initrd /boot/centos/initrd.img " > /boot/grub/grub.conf
else  
  echo "menuentry 'centosinstall' {
          set root='hd0,msdos1'
      linux /boot/centos/vmlinuz ip=dhcp ksdevice=eth0 ks=hd:${drive}1:/boot/centos/kickstart.ks method=${mirror}/${version}/os/x86_64/ lang=en_US keymap=us
          initrd /boot/centos/initrd.img
  }" >> /etc/grub.d/40_custom

  echo 'GRUB_DEFAULT=saved
  GRUB_HIDDEN_TIMEOUT=
  GRUB_TIMEOUT=2
  GRUB_RECORDFAIL_TIMEOUT=5
  GRUB_CMDLINE_LINUX_DEFAULT="quiet nosplash vga=771 nomodeset"
  GRUB_DISABLE_LINUX_UUID=true' > /etc/default/grub

  grub2-set-default 'centosinstall'
  grub2-mkconfig -o /boot/grub2/grub.cfg
fi  
reboot  

Cleaning Up Docker Host

Sometimes testing docker images consumes a lot of diskspace depending on what you're using, if you're like me and don't have a brand new 1TB SSD then we can't afford to have diskspace wasted.

Here's a quick 3 line command to:
1. Stop all docker contaienrs
2. Remove all docker containers
3. Remove all docker images

docker stop $(docker ps -a -q)  
docker rm $(docker ps -a -q)  
docker rmi $(docker images -q)  

Now we can start fresh and try or build new docker containers. Also note, if you created external volume mount folders these commands won't remove them.

Error response from daemon: Cannot start container (....) (exit status 1)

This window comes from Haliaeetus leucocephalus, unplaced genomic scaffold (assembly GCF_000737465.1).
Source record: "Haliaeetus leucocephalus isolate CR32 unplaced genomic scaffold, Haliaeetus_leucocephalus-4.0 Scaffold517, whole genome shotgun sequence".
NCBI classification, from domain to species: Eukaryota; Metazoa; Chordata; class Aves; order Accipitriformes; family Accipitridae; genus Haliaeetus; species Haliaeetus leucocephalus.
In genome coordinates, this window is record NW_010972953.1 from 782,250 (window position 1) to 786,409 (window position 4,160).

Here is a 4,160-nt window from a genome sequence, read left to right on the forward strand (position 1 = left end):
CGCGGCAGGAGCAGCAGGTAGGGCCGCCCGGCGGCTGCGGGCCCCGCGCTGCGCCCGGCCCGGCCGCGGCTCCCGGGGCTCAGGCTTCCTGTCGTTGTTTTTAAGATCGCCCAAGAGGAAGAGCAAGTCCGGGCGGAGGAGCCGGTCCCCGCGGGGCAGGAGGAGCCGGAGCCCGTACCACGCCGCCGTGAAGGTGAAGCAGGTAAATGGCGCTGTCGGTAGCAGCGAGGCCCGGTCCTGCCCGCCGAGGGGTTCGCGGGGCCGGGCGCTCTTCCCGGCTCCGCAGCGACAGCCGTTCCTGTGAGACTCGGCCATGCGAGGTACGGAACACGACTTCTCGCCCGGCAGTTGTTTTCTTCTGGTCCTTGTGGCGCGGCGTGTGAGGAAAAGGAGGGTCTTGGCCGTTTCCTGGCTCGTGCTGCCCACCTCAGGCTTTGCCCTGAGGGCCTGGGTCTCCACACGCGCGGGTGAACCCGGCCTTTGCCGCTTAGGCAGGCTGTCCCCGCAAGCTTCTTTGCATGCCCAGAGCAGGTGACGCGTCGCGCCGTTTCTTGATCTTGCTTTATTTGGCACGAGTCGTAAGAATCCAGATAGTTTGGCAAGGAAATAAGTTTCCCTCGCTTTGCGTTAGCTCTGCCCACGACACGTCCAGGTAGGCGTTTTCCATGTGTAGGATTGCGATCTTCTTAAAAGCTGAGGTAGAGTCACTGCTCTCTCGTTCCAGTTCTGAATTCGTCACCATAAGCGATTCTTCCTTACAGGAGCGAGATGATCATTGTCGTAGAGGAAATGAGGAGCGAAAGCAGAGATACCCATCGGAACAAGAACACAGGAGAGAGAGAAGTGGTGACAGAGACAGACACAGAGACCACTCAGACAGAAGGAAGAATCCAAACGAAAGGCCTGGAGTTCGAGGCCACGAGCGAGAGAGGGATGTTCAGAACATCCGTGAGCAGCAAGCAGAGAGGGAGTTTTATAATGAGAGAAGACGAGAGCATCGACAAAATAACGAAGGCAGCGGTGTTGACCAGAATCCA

This is a fairly generic error message, but it may help some that their iptable rules may be conflicting.

Stop using lokkit!

If you use lokkit for your iptable rules, you'll overwrite the docker rules so you'll have to service docker restart and try again.

Now the docker firewall rules should be loaded and you can start your docker container!

FATA[0000] Error response from daemon: Cannot start container a788e23879a4257918008b62bd6bfdaceb69cb6364180d1259c1348df0a4bd91: failed to find the cgroup root

Today after a reboot on a fresh CentOS 6.6 docker host, the containers were failing to startup with the error message:

FATA[0000] Error response from daemon: Cannot start container xxxxxxx: failed to find the cgroup root

Fix seems simple enough, the cgroup services aren't running:

[[email protected] ~]# /etc/init.d/cgred status
cgred is stopped  
[[email protected] ~]# /etc/init.d/cgred start
Starting CGroup Rules Engine Daemon:                       [  OK  ]  
[[email protected] ~]# /etc/init.d/cgconfig status
Stopped  
[[email protected] ~]# /etc/init.d/cgconfig start
Starting cgconfig service:                                 [  OK  ]

[[email protected] ~]# /etc/init.d/docker restart
Stopping docker:                                           [  OK  ]  
Starting docker:                                       [  OK  ]

[[email protected] ~]# docker run ....

Now run your containers and you should be all good to go :)

Hope this may help someone who stumbles across this. Remember to enable the services so it doesn't happen on next reboot!

chkconfig cgconfig on  
chkconfig cgred on  

Docker is fun :)